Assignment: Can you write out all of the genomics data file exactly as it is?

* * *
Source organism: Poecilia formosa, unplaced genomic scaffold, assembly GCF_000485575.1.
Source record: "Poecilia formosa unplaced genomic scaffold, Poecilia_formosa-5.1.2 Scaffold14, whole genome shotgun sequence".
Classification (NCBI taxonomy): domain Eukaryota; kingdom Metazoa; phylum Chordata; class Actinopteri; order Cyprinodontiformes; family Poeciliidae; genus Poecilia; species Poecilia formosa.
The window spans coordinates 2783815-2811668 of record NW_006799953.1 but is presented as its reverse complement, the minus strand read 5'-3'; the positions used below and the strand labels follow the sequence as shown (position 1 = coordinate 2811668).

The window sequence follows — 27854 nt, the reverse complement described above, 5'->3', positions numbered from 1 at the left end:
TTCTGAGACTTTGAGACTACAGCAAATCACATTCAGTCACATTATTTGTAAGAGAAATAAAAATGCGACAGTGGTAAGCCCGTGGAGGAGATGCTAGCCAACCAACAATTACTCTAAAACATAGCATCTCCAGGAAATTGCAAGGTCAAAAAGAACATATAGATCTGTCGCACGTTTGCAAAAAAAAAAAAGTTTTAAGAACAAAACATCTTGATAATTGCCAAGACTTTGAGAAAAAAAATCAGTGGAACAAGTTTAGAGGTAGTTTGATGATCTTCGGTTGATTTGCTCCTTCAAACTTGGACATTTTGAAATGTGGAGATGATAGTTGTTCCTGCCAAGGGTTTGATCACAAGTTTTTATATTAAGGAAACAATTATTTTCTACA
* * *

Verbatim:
Source organism: Poecilia formosa, unplaced genomic scaffold, assembly GCF_000485575.1.
Source record: "Poecilia formosa unplaced genomic scaffold, Poecilia_formosa-5.1.2 Scaffold14, whole genome shotgun sequence".
Classification (NCBI taxonomy): domain Eukaryota; kingdom Metazoa; phylum Chordata; class Actinopteri; order Cyprinodontiformes; family Poeciliidae; genus Poecilia; species Poecilia formosa.
The window spans coordinates 2783815-2811668 of record NW_006799953.1 but is presented as its reverse complement, the minus strand read 5'-3'; the positions used below and the strand labels follow the sequence as shown (position 1 = coordinate 2811668).

The window sequence follows — 27854 nt, the reverse complement described above, 5'->3', positions numbered from 1 at the left end:
TTCTGAGACTTTGAGACTACAGCAAATCACATTCAGTCACATTATTTGTAAGAGAAATAAAAATGCGACAGTGGTAAGCCCGTGGAGGAGATGCTAGCCAACCAACAATTACTCTAAAACATAGCATCTCCAGGAAATTGCAAGGTCAAAAAGAACATATAGATCTGTCGCACGTTTGCAAAAAAAAAAAAGTTTTAAGAACAAAACATCTTGATAATTGCCAAGACTTTGAGAAAAAAAATCAGTGGAACAAGTTTAGAGGTAGTTTGATGATCTTCGGTTGATTTGCTCCTTCAAACTTGGACATTTTGAAATGTGGAGATGATAGTTGTTCCTGCCAAGGGTTTGATCACAAGTTTTTATATTAAGGAAACAATTATTTTCTACA